You got it, a grass fire. Grass fires look benign, nothing much to worry about, right? Wrong. Grass fires can consume lots of other plants, trees and property along the way and still be named a grass fire.


The grass fire from last Sunday was a medium one, not so big as to threaten the city, but big enough to keep eight fire trucks and 25 firefighters busy for the afternoon and evening. --update-- As well as the night...

I came home from visiting a friend in Winnipeg. Driving through the Assiniboine Park, I saw big clouds of smoke and immediately thought that the Assiniboine Forest was on fire again, like a few months ago.


Getting closer to the forest, the smoke seemed to recede and finally I knew that the Assiniboine Forest was safe, at least for the day. Summer has been very hot and very dry. We have had no significant rain, as the weather people like to say.


I’m not a rain fan, but I do see the necessity of it. And even from time to time I can appreciate walking in the rain. Singing in the rain would be considered an assault on everybody’s eardrums, so I leave that to others.

The fire was on Loudoun road, not far from my home and I decided to go and take a look. After all, I had my camera with me, might as well use it, eh?


A few minutes after I passed what seemed to be the start of the fire, the road was blocked. No way to go back the way I had come. The fire seemed to have started behind the stables on Loudoun road.


I watched it for a while, without seeing anything interesting to photograph. Of course I wanted flames and drama Smile with tongue out. Not exactly what you will find in a grass fire, right? Wrong again. A grass fire can and will consume everything in its path and can create a lot of drama.


Even more if that same grass has not been cut and removed from the fields for a long time. At least since the beginning of the year. 3 Feet high grass, dry as a tinderbox and ready to flame. And then: flames! Meters high flames. I was happy that I had my 300mm with me. In April I had the “chance” to find myself inside the burning area, with flames all around me.


This time I was happy to not be in the path of those flames. This was not a child’s bonfire anymore. After a while, I wanted to get a different perspective on the fire but also feared for the health of nearby Fort Whyte Alive.

The previous evening I had watched the thousands of geese spending the night in the lakes of the property. Today it looked as if Fort Whyte was doomed.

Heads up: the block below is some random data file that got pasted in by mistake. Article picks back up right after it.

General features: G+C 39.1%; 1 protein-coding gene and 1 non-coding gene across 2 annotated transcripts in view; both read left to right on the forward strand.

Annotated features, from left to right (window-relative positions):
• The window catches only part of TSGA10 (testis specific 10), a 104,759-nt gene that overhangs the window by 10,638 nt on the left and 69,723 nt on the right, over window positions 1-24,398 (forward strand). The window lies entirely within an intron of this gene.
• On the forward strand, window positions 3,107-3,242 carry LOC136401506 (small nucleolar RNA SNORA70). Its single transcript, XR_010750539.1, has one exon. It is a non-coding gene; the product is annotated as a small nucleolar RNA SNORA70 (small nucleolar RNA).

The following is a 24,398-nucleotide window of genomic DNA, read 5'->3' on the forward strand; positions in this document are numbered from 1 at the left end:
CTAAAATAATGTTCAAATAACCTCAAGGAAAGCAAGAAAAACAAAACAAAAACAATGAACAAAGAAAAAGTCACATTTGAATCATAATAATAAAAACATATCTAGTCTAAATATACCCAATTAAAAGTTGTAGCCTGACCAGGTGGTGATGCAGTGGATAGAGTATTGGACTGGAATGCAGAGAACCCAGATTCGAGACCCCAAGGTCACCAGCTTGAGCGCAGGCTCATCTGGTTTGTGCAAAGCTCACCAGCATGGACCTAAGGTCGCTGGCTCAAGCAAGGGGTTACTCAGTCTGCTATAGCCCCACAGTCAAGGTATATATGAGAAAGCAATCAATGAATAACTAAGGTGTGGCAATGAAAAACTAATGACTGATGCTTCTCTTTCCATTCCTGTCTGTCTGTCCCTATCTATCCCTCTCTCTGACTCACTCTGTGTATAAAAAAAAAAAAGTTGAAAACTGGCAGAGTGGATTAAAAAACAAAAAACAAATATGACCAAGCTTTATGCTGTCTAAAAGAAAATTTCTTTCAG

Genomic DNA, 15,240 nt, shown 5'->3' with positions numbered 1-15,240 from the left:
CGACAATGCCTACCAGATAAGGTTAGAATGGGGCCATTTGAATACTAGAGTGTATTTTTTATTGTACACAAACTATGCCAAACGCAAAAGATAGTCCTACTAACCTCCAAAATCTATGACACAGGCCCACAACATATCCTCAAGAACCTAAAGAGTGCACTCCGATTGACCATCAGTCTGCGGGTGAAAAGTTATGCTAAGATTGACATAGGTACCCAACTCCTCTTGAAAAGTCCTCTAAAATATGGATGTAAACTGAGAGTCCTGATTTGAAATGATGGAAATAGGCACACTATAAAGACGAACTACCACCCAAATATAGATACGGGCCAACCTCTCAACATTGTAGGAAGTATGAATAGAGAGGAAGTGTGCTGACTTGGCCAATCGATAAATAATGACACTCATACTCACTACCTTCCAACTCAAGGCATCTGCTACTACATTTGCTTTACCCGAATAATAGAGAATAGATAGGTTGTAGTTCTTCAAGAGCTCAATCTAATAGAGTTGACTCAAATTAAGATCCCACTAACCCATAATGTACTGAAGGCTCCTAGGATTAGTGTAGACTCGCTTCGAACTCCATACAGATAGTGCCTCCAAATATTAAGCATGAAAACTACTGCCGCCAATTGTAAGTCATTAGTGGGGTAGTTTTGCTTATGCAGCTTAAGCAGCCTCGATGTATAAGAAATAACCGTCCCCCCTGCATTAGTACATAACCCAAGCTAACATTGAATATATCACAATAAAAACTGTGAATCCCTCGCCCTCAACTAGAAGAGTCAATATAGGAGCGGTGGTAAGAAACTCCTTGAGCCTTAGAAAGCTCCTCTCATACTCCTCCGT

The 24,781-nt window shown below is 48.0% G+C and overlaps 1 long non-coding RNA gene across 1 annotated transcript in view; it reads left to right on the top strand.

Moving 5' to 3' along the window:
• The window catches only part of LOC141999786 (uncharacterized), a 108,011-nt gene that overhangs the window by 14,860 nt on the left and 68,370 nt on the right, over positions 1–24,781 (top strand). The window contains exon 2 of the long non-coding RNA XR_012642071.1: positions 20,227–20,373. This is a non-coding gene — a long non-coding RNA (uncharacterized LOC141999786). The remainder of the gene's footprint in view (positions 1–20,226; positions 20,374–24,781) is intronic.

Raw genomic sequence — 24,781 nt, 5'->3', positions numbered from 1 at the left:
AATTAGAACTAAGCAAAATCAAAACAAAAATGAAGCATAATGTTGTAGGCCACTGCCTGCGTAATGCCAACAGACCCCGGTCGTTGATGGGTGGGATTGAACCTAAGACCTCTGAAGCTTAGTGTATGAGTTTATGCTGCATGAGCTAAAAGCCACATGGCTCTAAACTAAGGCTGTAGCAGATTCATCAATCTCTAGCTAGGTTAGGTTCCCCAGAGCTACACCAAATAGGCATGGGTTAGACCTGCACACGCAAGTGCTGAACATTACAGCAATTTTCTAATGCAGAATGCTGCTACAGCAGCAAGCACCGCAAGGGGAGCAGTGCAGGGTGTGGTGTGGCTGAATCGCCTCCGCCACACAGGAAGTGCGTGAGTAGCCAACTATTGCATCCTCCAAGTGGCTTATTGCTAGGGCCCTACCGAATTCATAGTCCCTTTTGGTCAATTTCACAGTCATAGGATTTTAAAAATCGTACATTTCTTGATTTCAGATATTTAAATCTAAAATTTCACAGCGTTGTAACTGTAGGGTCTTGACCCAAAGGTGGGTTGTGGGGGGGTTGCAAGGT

Driving around the fire over McCreary Road showed that FWA was in no way in danger of burning. The geese, however, would not like the enormous quantity of smoke billowing over their resting place.


From far away, it looked as if the fire was pretty small. Hmmm, never underestimate a grass fire, it has many ways to continue to burn when a strong wind is involved. A closer, zoomed-in look showed that the fire was very much alive. Unlike my patience.

I decided to go home, post a few pictures of the fire and let that be the end of it. But in the evening, I was thinking about it again when I heard more fire trucks going in the same direction.


Back in my car, I got stopped in the beginning of Loudoun Road by a police car parked across the road. So I went back over McCreary and already from there I saw the flames and some smoke. By then the night had fallen.

The view was even more spectacular than in the afternoon as you can see. The picture above was taken from approximately the same position as the previous picture in the afternoon.


No way that this was a small fire, fire fighters had been working here since about 3:30 in the afternoon and their work was visibly not finished yet. Now it was 8:00pm…


At this point, however, the fire had reached a cleared area where fire trucks and fire fighters could stop the fire. The road the fire had reached turned out not to be combustible. By that time it started raining, a rain full of smoke and ashes from the fire. Not a good place to be with a delicate camera.

I decided to call it a night. The fire was soon to be vanquished. Leaving a black swath of ash and coal behind it. No property was lost, one property evacuated as a precaution and no lives were lost. All is well that ends well.

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